The near termination of the Republic at the hands of the vengeful military genius Hannibal, heading a Carthaginian-Celtic coalition, changed everything; too many of the best Romans died in combat, the worst rose to power by exploiting survivors, breaking the back of the glorious Republican mood.

Athens functioned with a “primacy of Parliament” system officially, but not really. This is the system installed in England since 1688 CE. The Athenian system failed miserably (first by betraying the spirit of the Delian league, and then during the Peloponnesian war, by giving hysterical holocausting orders).

The Roman Republic thrived for five centuries, before being laminated by the plutocratic phenomenon.  The Senate was the origin of that ruin. Even after two centuries of “Principate”, emperor Septimus Severus, dying in England, warned his sons that the Senate was the cause of all the troubles of Rome.

Election to the Senate was reserved to Patricians, the Roman aristocrats.

Similarly in Britain, the Chamber of Lords is reserved to… Lords. Britain is assuredly not a republic.

A friend of mine, Nathan Curry, called my attention to the following article:

Why Do Americans and Brits Have Different Accents? By Natalie Wolchover, January 09, 2012:

“In 1776, whether you were declaring America independent from the crown or swearing your loyalty to King George III, your pronunciation would have been much the same. At that time, American and British accents hadn’t yet diverged. What’s surprising, though, is that Hollywood costume dramas get it all wrong: The Patriots and the Redcoats spoke with accents that were much closer to the contemporary American accent than to the Queen’s English.

It is the standard British accent that has drastically changed in the past two centuries, while the typical American accent has changed only subtly.

Traditional English, whether spoken in the British Isles or the American colonies, was largely “rhotic.” Rhotic speakers pronounce the “R” sound in such words as “hard” and “winter,” while non-rhotic speakers do not. Today, however, non-rhotic speech is common throughout most of Britain. For example, most modern Brits would tell you it’s been a “hahd wintuh.”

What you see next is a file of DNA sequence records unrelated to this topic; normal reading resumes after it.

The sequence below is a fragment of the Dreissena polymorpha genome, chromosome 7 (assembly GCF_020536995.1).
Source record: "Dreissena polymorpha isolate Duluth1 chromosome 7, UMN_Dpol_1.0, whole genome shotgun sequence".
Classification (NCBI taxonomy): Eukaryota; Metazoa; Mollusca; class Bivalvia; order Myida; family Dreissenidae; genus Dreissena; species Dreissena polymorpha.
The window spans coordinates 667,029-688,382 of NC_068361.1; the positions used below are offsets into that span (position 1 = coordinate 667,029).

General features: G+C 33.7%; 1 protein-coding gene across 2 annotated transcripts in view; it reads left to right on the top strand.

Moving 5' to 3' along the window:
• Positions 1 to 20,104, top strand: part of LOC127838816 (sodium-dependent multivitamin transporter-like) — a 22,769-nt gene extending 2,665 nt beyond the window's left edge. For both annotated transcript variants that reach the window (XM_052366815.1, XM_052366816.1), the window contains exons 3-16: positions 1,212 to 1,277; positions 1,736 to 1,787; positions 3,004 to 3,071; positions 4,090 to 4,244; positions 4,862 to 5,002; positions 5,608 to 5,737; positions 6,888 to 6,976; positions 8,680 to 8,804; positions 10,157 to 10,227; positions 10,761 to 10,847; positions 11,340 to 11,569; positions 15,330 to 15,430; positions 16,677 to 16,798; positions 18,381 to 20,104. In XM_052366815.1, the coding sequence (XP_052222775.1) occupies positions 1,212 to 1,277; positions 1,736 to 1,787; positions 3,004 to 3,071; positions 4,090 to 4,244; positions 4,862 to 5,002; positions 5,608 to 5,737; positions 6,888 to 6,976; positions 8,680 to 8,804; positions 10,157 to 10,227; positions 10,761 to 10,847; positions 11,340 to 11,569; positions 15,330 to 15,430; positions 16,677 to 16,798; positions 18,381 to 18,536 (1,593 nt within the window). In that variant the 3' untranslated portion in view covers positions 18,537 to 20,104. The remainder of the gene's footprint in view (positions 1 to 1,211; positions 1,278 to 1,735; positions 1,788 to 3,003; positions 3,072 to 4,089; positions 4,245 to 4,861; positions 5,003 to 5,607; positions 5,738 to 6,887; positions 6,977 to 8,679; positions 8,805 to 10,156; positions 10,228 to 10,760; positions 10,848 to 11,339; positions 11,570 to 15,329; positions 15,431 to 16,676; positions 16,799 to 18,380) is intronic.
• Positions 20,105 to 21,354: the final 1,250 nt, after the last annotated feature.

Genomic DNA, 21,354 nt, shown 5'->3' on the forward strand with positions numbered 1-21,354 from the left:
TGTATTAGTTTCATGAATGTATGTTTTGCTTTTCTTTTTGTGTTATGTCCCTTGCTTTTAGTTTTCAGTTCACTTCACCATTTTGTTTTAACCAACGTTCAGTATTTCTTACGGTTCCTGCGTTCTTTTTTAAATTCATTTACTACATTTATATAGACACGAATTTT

It was around the time of the American Revolution that non-rhotic speech came into use among the upper-class in southern England, in and around London.

According to John Algeo in “The Cambridge History of the English Language” (Cambridge University Press, 2001), this shift occurred because people of low birth rank who had become wealthy during the Industrial Revolution were seeking ways to distinguish themselves from other commoners; they cultivated the prestigious non-rhotic pronunciation in order to demonstrate their new upper-class status.

Maybe they also wanted to distinguish themselves from the French. Certainly, at the time, the English establishment, heavily penetrated by the idea that Christian god held their plutocracy together, hated the French evolutionary theorists (Buffon, Cuvier, Lamarck, Latreille, Blainville, etc.). Actually go ask an Anglo-Saxon who discovered evolution, and they will answer Charles Darwin (who was born when evolution was taught in Paris)….

Wolchover concludes:

“London pronunciation became the prerogative of a new breed of specialists — orthoepists and teachers of elocution. The orthoepists decided upon correct pronunciations, compiled pronouncing dictionaries and, in private and expensive tutoring sessions, drilled enterprising citizens in fashionable articulation,” Algeo wrote.

The lofty manner of speech developed by these specialists gradually became standardized — it is officially called “Received Pronunciation” — and it spread across Britain. However, people in the north of England, Scotland and Ireland have largely maintained their traditional rhotic accents.

Most American accents have also remained rhotic, with some exceptions: New York and Boston accents have become non-rhotic. According to Algeo, after the Revolutionary War, these cities were “under the strongest influence by the British elite.”